Facial growth: Before, during, and following orthodontic treatment James
he orthodontic clinician is interested in facial growth as it relates to his endeavors. His primary objective is the correction of the dental abnormality and this is generally accomplished in the growing child. This raises a question which has been a great torment for the specialty. Should the clinician confine his efforts to rearranging t.he teeth or should he also attempt to alter facial growth P This study presupposes that modern orthodontic appliances can accomplish the dental correction. It is concerned with whether orthodontic treatment can change the facial growth direction. A comparison of growth direction before, during, and after treatment would be beneficial in such a determination. This, therefore, is a longitudinal study of several individuals before, during, and following orthodontic treatment. Review
Various terms have been used to describe how orthodontic treatment affects facial growth. These include stimulation,lo, 15, *I inhibition,+ I89*I retardation,8, lG redirection, correction,g and guidance.ls The use of such terminology indicates that growth manipulation is a possibility and that the orthodontist may have this capability. Hixon and KleinI did not agree with these ideas on the capability of growth alteration. They stated: “After three quarters of a century in which a large segment of orthodontic treatment has been directed toward bone growth or inhibition of growth, it is interesting to note there is not one study known to either of us which has broken the null hypothesis.” They further stated: “. . no orthodontic appliance has been shown to produce clinically meaningful (more than 1 mm.) long-term changes in the facial skeleton.” Investigations of facial growth were generally done by two methods. Those investigations involving orthodontic treatment were often done by comparing the growth of a treated group to the growth of a control group. Those investiga68
tions not involving treatment were often done by longitudinal growth studies of individuals. Investigations by Poulton,25 Weislander, and KleinI’ reported more downward tipping of the palatal plane and less forward movement of anterior nasal spine in the groups treated with cervical traction than in the control groups. Creekmore,l” Moore,21 Poulton,2”, 25 Silverstein, and Hanes’* reported less forward movement of pogonion in groups treated with cervical traction than in the control groups. Creekmore”’ also reported more vertical growth of anterior facial height in the treatment group than in the control group. These investigations revealed differences between two groups rather than the alteration of growth of an individual. Investigations of facial growth not involving treatment were concerned with either growth direction or growth rate and were generally longitudinal in nature. Broadbent, Brodie,G and DownsI’ concurred that facial growth occurred primarily along straight lines in an “orderly and uniform” manner. Bergersenl followed various profile landmarks from infancy to adulthood on a sample of sixty subjects. He found ANS and menton to migrate along fairly straight lines. Although growth directions of the individual were consistent, there was a wide range of directions between individuals. He found a positive correlation between growth directions of ANS and menton. When ANS had a steep inclination in growth direction, menton also had a steep inclination. Pike’” studied the growth rates of different parts of the face on a sample of twenty-five persons from the age of 7 years to the age of 12 years. He found that “all individuals demonstrated a close approximation to linearity (constancy) in the growth rates of statural and facial skeletal dimensions studied.” “Deviations in rates of growth observed in this investigation were due to minor alterations from a constant rate of growth and to technical errors in obtaining the data.” Hunterl” and Bergersen’ reported a “growth spurt” (acceleration and deceleration of rate) of the face in adolescence. The foregoing material implies that facial growth, while it may not occur with mathematical precision, is at least an “orderly and uniform” process for the individual. No studies were found which compared an individual’s facial growth before treatment with that individual’s facial growth during treatment. Several investigations reported a low correlation between facial growth and the dentition. Bj6rk4 found a low correlation between overjet and maxillary growth, overjet and mandibular growth, and overjet and the difference between maxillary growth and mandibular growth. Maj and Luzilg reported a low correlation between overjet and the difference between maxillary and mandibular growth. They also found a low correlation between overjet and mandibular plane angle. WilliamsZ9 found a low correlation between various growth measurements and changes in dental occlusion. He found “no evidence to support the belief that good mandibular growth will correct an excessive overjet and/or a Class II relationship.” Of sixty-six subjects examined at approximately age 7 and again approximately at age 14, forty changed molar relationship by one half width of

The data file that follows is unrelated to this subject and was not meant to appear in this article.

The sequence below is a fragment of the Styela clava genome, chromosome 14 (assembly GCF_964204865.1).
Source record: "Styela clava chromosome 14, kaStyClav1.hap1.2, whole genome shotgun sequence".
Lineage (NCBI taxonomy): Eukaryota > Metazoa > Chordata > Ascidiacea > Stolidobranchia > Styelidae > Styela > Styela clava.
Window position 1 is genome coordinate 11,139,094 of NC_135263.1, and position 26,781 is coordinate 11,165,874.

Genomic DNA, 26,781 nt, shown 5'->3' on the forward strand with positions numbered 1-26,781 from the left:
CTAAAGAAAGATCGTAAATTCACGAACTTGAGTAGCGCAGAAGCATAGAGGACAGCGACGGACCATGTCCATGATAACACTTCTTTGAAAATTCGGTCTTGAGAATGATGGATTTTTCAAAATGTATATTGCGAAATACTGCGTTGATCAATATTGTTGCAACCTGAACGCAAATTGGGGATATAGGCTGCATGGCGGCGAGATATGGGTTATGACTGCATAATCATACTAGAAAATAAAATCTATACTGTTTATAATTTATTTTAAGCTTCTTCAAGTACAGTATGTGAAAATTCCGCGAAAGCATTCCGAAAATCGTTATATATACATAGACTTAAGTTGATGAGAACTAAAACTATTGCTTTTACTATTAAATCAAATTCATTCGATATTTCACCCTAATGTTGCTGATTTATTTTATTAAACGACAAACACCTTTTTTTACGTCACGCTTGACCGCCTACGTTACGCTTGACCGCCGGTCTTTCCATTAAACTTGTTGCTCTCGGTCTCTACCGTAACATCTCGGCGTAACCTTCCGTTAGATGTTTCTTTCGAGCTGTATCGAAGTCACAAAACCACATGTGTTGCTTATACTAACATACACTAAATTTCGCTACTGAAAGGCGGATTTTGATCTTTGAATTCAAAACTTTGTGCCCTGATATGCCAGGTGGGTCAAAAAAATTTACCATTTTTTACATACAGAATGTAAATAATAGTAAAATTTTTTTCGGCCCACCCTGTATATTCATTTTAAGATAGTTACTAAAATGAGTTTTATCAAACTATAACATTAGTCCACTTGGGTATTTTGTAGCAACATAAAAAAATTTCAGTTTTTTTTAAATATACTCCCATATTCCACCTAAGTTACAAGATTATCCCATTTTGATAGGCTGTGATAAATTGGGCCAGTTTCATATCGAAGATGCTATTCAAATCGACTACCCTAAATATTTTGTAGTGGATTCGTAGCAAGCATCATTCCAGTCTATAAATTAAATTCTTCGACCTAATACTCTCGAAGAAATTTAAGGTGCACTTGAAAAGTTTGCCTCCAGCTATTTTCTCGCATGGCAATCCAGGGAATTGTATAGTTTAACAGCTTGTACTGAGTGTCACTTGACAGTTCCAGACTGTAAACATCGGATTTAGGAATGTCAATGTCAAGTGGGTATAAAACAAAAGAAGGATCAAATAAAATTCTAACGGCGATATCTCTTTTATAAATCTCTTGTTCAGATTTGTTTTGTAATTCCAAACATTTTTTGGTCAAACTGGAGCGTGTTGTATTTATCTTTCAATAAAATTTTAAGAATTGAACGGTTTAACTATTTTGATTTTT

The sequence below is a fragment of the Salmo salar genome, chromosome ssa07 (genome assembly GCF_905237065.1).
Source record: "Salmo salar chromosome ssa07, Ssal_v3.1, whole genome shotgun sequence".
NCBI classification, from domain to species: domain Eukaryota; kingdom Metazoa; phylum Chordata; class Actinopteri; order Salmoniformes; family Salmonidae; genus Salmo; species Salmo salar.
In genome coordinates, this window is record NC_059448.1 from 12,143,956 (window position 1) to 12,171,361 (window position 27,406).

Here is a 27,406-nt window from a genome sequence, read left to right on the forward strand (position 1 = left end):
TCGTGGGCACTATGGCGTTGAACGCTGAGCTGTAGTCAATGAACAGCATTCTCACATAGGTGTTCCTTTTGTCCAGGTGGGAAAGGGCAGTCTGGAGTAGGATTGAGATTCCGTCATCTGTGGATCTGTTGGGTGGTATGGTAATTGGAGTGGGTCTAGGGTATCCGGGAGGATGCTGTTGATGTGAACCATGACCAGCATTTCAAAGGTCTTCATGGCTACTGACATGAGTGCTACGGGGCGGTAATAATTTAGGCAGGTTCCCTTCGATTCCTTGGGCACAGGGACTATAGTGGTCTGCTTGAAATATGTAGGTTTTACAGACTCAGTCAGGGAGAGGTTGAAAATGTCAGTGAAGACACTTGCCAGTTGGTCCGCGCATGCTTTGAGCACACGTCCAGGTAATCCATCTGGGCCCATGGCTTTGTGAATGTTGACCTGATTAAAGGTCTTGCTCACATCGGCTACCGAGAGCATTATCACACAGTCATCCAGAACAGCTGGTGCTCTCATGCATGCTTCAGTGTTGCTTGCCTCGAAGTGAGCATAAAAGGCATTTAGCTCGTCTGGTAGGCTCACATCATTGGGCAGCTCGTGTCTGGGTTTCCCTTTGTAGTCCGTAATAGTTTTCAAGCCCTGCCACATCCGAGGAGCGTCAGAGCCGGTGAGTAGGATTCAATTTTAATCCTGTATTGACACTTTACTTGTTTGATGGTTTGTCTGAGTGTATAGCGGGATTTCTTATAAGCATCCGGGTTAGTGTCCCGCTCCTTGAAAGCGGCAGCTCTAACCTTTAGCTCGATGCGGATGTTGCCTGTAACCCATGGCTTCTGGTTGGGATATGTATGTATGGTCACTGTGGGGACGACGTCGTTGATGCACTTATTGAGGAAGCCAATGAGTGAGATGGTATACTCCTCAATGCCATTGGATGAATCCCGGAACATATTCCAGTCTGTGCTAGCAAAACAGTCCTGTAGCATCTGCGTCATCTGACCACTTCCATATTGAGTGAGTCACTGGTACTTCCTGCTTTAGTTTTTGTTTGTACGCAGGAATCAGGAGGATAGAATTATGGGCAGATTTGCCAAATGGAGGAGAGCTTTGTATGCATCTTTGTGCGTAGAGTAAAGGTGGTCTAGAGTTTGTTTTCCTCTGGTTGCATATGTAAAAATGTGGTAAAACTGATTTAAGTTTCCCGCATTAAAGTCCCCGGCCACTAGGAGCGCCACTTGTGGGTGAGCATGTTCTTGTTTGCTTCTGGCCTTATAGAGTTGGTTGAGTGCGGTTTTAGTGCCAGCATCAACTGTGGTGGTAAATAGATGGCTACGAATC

Am. J. Orthod. January 197i
DIHECTlON lLIOVEMENT OF ANS, PO AS RELATED TO FII
transfer the of
of 8 mm.
measurements forward of
in millimeters. the
3 mm. to
superimposing and ANS
movement 3 mm.),
is represented length
by arrow the